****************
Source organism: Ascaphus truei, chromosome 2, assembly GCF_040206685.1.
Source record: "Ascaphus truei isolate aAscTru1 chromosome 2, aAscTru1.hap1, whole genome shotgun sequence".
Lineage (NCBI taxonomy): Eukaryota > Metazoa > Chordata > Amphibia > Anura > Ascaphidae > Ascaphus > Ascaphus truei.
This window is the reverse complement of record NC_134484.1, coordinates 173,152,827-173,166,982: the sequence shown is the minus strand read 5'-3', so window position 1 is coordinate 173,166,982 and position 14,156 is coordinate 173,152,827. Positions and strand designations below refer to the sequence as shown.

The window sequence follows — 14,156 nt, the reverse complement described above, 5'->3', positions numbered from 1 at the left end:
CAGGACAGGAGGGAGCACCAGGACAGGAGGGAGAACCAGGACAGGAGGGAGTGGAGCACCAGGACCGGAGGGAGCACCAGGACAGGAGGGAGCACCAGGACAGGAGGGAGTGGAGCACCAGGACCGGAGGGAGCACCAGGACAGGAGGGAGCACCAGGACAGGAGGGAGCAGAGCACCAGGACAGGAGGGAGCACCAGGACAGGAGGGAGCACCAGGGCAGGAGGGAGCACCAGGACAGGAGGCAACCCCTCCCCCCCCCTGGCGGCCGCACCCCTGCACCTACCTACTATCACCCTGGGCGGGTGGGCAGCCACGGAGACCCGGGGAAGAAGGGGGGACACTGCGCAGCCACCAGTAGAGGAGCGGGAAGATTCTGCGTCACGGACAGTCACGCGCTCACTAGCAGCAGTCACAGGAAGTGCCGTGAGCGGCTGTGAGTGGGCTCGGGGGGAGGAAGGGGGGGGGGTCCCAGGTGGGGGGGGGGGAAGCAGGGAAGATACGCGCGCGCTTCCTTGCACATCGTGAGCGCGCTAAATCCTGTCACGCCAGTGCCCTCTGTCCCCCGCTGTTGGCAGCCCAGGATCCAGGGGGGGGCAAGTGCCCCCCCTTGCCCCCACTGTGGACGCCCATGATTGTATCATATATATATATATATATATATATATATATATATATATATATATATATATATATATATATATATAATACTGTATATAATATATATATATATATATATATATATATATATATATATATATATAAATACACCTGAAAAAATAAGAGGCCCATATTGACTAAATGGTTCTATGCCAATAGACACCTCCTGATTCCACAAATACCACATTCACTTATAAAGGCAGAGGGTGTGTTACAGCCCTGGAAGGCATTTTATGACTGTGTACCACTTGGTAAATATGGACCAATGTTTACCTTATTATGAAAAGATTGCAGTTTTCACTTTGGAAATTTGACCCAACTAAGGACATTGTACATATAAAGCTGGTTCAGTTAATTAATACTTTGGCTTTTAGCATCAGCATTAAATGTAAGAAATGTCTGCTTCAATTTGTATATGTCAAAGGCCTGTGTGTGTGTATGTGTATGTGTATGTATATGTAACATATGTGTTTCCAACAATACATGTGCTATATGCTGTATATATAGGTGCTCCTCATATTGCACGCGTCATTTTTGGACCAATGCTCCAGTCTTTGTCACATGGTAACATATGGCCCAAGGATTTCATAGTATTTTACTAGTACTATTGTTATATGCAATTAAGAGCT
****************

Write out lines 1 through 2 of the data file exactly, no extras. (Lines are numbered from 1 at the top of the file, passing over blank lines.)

Source organism: Ascaphus truei, chromosome 2, assembly GCF_040206685.1.
Source record: "Ascaphus truei isolate aAscTru1 chromosome 2, aAscTru1.hap1, whole genome shotgun sequence".